During her job interview at URI in the fall of 2011 Russell heard about plans the administration had, including construction of a new LBGT center - one of the things students had requested during an eight-day sit-in back in 2010.
Russell: ``For me hearing a group of people say well we’re going to build a building dedicated to these issues, dedicated to students faculty and staff. That was huge that was an opportunity that I thought was exciting, certainly innovative.’’
The center will cost a total of $2.1 million - nearly all of it funded out of the university’s general revenues - and is expected to be complete by sometime next year.
Russell said she also saw an institutional commitment to funding the LGBT program.
Russell: ``A brand new budget, a staff, undergraduate staff members as well another full-time staff and a graduate assistant, those were things that were incredibly attractive and represented an institutional commitment to LGBTQ issues in a way I had never seen before.’’
Russell said when she arrived, she wanted to make some changes to the center itself, located on the first floor of Adams Residence Hall.
Russell: ``It was white walls, it was very kind of plain, no posters, no iconography of the queer community, things like that. Which I think are important. People want to see themselves in the space they inhabit.’’
Hummel: ``When you came here were there marching orders on what to do, or was it you have kind of a clean tablet, or was it a combination of both in terms of the work you were expected to do?’’
Russell: ``Good question, no there were absolutely no marching orders. And so for me it as about hearing people and hearing what their experiences had been on the campus and what they wanted to see happen on this campus.’’
Tondreau: ``Most of the students when I was on campus at least were not openly gay about it, because it’s not something that’s really accepted, even to this day and age.’’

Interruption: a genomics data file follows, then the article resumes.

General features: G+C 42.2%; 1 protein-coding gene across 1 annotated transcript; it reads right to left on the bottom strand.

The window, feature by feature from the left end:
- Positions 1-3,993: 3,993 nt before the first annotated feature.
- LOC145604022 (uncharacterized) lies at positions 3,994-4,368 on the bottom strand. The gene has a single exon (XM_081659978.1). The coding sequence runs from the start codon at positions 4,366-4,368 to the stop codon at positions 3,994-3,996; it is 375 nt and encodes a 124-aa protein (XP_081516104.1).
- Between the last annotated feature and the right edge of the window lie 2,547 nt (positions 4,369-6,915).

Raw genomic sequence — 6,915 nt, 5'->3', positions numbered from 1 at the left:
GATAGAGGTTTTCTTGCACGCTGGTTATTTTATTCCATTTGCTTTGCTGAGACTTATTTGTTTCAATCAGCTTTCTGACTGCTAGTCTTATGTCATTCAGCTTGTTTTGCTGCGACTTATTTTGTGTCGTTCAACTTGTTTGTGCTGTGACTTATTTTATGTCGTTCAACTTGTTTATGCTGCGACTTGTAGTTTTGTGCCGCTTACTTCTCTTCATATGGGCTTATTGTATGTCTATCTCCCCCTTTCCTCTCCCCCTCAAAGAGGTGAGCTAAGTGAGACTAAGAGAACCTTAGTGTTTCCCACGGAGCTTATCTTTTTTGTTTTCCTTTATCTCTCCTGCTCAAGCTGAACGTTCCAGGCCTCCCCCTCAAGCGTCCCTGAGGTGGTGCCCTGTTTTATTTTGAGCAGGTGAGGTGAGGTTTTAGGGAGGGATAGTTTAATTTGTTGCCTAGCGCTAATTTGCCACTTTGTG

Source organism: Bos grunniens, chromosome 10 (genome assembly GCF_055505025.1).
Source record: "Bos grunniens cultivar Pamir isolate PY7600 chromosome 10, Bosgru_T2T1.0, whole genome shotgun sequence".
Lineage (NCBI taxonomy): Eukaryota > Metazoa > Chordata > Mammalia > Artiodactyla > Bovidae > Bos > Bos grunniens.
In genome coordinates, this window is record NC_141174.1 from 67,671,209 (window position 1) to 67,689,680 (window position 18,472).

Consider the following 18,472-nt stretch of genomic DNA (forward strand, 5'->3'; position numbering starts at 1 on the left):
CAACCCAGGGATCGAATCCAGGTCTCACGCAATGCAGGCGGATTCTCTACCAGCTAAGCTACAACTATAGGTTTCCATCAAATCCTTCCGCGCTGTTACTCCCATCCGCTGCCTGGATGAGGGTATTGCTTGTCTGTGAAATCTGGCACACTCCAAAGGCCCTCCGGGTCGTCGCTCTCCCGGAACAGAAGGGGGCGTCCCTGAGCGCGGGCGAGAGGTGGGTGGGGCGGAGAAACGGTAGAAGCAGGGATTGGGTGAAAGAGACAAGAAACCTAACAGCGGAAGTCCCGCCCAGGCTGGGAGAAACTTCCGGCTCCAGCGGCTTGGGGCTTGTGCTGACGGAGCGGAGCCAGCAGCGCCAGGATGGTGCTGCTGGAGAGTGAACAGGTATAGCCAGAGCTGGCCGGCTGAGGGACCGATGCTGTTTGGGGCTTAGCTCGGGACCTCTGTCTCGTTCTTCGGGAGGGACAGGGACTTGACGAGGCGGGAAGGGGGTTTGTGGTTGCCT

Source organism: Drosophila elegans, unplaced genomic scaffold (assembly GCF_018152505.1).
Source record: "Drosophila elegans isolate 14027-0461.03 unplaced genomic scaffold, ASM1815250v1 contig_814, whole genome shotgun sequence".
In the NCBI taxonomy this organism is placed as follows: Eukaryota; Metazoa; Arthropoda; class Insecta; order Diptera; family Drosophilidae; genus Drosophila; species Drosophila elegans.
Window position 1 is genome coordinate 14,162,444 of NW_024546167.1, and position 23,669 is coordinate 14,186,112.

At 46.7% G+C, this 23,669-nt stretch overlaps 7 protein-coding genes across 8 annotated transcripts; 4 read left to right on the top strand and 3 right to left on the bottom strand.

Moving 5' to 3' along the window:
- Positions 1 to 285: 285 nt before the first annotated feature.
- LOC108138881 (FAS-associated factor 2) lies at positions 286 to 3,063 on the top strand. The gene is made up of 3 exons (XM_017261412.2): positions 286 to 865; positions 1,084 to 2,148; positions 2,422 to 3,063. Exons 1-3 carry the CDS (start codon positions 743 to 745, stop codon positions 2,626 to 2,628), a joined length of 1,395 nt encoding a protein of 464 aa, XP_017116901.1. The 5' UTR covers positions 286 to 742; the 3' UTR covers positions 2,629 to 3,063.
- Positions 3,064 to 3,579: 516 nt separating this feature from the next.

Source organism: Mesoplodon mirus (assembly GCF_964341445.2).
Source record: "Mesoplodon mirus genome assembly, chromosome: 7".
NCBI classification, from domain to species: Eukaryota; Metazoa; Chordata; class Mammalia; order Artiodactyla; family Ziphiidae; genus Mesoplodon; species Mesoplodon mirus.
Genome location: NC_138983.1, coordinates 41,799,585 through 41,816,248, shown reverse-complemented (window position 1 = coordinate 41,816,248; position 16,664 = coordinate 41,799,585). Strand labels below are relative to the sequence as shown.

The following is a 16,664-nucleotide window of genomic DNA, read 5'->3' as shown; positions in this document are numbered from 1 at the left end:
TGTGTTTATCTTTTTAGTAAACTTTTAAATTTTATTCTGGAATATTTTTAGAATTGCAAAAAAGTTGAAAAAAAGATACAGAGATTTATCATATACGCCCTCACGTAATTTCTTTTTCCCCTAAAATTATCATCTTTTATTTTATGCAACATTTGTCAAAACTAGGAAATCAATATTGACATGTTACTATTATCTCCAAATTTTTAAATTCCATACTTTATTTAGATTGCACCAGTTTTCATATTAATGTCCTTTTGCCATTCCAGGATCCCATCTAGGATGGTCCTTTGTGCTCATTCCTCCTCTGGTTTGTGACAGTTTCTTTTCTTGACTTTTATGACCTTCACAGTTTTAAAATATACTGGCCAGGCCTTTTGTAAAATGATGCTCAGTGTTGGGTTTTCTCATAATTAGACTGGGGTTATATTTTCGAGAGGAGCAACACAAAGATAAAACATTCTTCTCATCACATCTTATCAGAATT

Douglas Tonddreau is straight but had a gay roommate when he was at URI and saw firsthand some of the homophobic activity on campus. Tondreau graduated two years ago but stays in close contact with students who are still there, including a number of those in the LGBT community. He says many of the more vocal students have taken a step back, not as quick to proclaim their sexual identity.
Tondrea: ``The environment that existed before is one that no longer exists. The students don’t really express themselves - and I know when I was there, I was essentially a rebel. We need to make these changes let’s make it happen. I would knock on everyone’s door until I seen it. Now that’s not happening.’’
The Hummel Report has spoken with other students who have left the LGBT center and its programming, in part because they had loyalty to Andrew Winters. Others do not like the way it is being run now.
Russell says she believes URI is a much better place for LGBT students than it was a few years ago.
Russell: ``There has been a significant improvement as it relates to people’s feeling of inclusion on this campus as queer individuals, as well as the larger campus’s understanding of queer issues.’’
And, Russell says, the administration and President Dooley have been supportive of initiatives she had presented in her first two years.
Russell: ``Being on this campus has been a significant change for me. I’m used to as an administrator in LBGTQ issues having to fight against the institution, to create change ,which is what my job says I’m supposed to be doing. It hasn’t been that way at this institution. Everywhere I go and every policy that we’ve attempted to enact, or do something different, or make a change, I don’t get nos I get yeses and how can we help? And that has been a refreshing change, in my opinion.’’
In Kingston, Jim Hummel for The Hummel Report.